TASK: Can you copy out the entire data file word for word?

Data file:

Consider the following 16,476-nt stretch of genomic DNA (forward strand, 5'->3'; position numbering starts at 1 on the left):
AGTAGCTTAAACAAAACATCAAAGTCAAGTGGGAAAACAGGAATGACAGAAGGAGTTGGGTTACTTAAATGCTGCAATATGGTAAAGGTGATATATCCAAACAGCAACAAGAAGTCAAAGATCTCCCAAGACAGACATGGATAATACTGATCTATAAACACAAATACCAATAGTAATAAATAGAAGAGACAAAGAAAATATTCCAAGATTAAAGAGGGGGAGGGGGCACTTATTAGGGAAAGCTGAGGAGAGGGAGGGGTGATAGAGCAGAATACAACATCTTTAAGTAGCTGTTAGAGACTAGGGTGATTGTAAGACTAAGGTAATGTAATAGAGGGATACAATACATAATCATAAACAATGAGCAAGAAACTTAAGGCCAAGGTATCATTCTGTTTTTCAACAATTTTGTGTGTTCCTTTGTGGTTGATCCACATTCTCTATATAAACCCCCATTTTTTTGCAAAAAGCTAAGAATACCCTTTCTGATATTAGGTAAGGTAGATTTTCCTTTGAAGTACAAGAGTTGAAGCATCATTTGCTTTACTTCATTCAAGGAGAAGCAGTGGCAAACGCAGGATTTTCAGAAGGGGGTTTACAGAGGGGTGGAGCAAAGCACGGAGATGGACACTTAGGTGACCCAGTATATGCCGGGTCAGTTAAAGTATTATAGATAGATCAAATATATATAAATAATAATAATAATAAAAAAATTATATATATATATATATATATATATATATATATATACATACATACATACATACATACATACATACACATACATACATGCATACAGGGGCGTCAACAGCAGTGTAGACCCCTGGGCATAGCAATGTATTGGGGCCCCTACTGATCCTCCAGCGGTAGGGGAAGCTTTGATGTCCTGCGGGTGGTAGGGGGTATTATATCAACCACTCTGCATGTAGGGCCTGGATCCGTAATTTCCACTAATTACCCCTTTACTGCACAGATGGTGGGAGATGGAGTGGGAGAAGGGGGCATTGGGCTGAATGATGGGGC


Consider the following 16,476-nt stretch of genomic DNA (forward strand, 5'->3'; position numbering starts at 1 on the left):
AGTAGCTTAAACAAAACATCAAAGTCAAGTGGGAAAACAGGAATGACAGAAGGAGTTGGGTTACTTAAATGCTGCAATATGGTAAAGGTGATATATCCAAACAGCAACAAGAAGTCAAAGATCTCCCAAGACAGACATGGATAATACTGATCTATAAACACAAATACCAATAGTAATAAATAGAAGAGACAAAGAAAATATTCCAAGATTAAAGAGGGGGAGGGGGCACTTATTAGGGAAAGCTGAGGAGAGGGAGGGGTGATAGAGCAGAATACAACATCTTTAAGTAGCTGTTAGAGACTAGGGTGATTGTAAGACTAAGGTAATGTAATAGAGGGATACAATACATAATCATAAACAATGAGCAAGAAACTTAAGGCCAAGGTATCATTCTGTTTTTCAACAATTTTGTGTGTTCCTTTGTGGTTGATCCACATTCTCTATATAAACCCCCATTTTTTTGCAAAAAGCTAAGAATACCCTTTCTGATATTAGGTAAGGTAGATTTTCCTTTGAAGTACAAGAGTTGAAGCATCATTTGCTTTACTTCATTCAAGGAGAAGCAGTGGCAAACGCAGGATTTTCAGAAGGGGGTTTACAGAGGGGTGGAGCAAAGCACGGAGATGGACACTTAGGTGACCCAGTATATGCCGGGTCAGTTAAAGTATTATAGATAGATCAAATATATATAAATAATAATAATAATAAAAAAATTATATATATATATATATATATATATATATATATATACATACATACATACATACATACATACATACACATACATACATGCATACAGGGGCGTCAACAGCAGTGTAGACCCCTGGGCATAGCAATGTATTGGGGCCCCTACTGATCCTCCAGCGGTAGGGGAAGCTTTGATGTCCTGCGGGTGGTAGGGGGTATTATATCAACCACTCTGCATGTAGGGCCTGGATCCGTAATTTCCACTAATTACCCCTTTACTGCACAGATGGTGGGAGATGGAGTGGGAGAAGGGGGCATTGGGCTGAATGATGGGGC